Wednesday, 11 March 2020

REVIEW: The Kite Runner at the Richmond Theatre

After a successful West End outing in 2017 this wonderful production is setting out on a UK regional Playhouse tour bringing the touching story to wider audiences and I urge you to go and see it. Khaled Hosseini's best selling novel was published in 2003 and has been adapted for the stage by Matthew Spangler and directed by Giles Croft. Set in Afghanistan and America it focus on the dominant male society in contrast with its follow up novel and play A thousand Splendid Suns which explores the country's female society.

At the heart of this story is the touching heartbreaking father and son story of Amir, with David Ahmed reprising his West End role with a powerful emotional intensity and his traditional formal wealthy father Baba played by Dean Rahman. The events are recalled by Amir as a refugee in California, through direct narration to the audience and has plenty of twists, turns and shocks that ramp up the emotional connection with his family. The family incidents also reflect the events in Afghanistan with declaration as a republic, first soviet invasion and occupation in the eighties, the emergence of the Taliban in the nineties and the U.S./British in the decade that followed which force Baba and Amir to escape to Pakistan and the U.S.

The audience are moved to tears as the story unfolds and we learn more about their relationships and the impact on them of the society they live in. What elevates this tale in Act 1 is the setting in Afghanistan which starts in the mid-'70s, a relatively peaceful time in the country’s history and the fact that Baba and Amir are Pashtun Sunni Muslims and the servants are from the Hazara Shia sect, especially the son of his father’s servant, Hassan, played as a loyal friend to Amir by Andrei Costin. This seemingly unusual relationship between two different social backgrounds attracts the attention of Assef, played with violent menace by Bhavin Bhatt, a local bully who emerges later as a Taliban terrorist.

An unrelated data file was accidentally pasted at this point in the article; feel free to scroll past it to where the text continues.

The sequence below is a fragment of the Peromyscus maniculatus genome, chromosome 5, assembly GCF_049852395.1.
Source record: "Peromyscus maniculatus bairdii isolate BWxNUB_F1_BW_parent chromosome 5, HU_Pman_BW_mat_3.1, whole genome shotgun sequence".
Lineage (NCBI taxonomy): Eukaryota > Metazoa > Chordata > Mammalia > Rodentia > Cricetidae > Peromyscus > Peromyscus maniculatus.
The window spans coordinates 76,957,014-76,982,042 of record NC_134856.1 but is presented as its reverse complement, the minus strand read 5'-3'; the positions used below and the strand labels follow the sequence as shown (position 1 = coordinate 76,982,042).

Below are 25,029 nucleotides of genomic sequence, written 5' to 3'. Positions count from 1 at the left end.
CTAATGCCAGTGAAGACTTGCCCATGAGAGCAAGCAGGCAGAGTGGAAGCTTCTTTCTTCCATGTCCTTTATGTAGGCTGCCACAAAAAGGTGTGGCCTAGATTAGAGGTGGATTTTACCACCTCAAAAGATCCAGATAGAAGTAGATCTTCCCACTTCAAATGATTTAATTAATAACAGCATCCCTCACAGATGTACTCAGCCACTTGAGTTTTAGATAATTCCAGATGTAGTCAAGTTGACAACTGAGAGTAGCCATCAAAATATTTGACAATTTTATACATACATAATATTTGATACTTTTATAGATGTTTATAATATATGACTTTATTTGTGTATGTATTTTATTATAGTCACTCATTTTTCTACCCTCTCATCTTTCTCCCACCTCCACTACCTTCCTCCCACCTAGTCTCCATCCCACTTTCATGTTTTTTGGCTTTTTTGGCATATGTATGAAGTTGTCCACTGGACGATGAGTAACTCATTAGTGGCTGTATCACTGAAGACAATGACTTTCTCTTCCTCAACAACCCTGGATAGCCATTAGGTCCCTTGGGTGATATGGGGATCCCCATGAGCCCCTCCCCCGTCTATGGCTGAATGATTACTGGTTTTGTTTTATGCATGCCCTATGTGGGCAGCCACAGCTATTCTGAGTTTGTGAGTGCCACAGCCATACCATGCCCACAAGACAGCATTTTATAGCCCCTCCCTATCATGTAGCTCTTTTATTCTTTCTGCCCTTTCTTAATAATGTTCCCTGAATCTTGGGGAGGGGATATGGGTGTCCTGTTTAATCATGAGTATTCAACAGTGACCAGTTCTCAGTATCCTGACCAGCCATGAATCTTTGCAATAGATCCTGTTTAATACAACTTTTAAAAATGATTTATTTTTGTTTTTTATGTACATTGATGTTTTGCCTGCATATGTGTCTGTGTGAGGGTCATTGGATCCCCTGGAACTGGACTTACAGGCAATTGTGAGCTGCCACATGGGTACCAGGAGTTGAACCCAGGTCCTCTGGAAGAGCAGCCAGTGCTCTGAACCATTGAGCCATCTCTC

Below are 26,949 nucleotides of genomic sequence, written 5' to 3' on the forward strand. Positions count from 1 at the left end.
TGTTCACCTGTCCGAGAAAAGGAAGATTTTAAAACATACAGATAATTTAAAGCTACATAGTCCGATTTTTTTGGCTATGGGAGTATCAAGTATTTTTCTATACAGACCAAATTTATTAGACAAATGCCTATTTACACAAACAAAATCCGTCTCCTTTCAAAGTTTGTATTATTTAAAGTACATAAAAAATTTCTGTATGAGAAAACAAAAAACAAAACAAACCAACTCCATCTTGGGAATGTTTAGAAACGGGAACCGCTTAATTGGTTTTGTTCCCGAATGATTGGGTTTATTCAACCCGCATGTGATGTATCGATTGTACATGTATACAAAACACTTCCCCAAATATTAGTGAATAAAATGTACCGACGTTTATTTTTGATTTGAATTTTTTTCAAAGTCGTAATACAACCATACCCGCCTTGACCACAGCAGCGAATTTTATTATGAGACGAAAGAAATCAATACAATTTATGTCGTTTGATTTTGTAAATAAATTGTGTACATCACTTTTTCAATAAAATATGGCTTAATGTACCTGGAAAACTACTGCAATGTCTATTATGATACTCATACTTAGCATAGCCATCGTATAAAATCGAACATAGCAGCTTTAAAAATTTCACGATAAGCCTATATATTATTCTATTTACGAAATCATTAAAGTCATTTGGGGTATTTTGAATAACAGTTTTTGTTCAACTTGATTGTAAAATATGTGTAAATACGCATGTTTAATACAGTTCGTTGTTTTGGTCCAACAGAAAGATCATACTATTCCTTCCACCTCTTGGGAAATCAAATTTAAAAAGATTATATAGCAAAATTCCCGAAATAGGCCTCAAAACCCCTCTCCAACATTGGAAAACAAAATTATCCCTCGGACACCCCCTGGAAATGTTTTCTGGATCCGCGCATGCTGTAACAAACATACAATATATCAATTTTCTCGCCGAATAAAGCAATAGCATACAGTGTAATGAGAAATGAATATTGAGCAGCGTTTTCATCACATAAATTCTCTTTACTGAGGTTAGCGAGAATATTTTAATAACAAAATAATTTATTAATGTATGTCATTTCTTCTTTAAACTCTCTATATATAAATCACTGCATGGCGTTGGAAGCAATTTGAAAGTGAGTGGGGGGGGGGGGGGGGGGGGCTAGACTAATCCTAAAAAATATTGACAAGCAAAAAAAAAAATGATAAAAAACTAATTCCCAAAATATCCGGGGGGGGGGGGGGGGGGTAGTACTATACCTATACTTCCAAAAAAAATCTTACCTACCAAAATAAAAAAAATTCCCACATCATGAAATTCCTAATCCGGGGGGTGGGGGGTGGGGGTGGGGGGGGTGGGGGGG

The production is simply set with a row of uprights that seem to double as rocky outcrops in Afghanistan and skyscrapers in U.S., a plain rug centre stage on which are projected ethnic designs and two large kite shapes hanging that provide a screen for projections to create the various locations. The opening sequence shows the kite competition taking place which Amir aspires to win to impress his father with his friend Hassan who is the best kite runner (someone who collects the fallen kites from the competition). 

The atmosphere and tension is underlined by the rhythmic tabla playing of Hanif Khan, the gentle rubbing of the edge bowls and the handheld wind machines introduced by the cast during key scenes. 

This is a production that relies on the central performances of the three key characters. David Ahmad is on stage virtually throughout and it is a commanding performance even as he plays his younger self in the early scenes. Despite his cowardice we still empathise with his dilemmas. Andrei Costin as first Hassan and later Sohrab, Hassan’s son, is inspiring with his loyalty and devotion, as he struggles against racism and bullying. Dean Rehman engages the audience beautifully with his affection for Hussan, his despair and bravery as they escape Afghanistan and his final battle with illness. 

This is a wonderful play bringing understanding of the human stories of refugees and the context of the countries they leave. It is what theatre does better than any other media, an escape from the local news, and emotionally engaging entertainment and an education about a different culture and time.

Review by Nick Wayne 

Rating: ★★★★★
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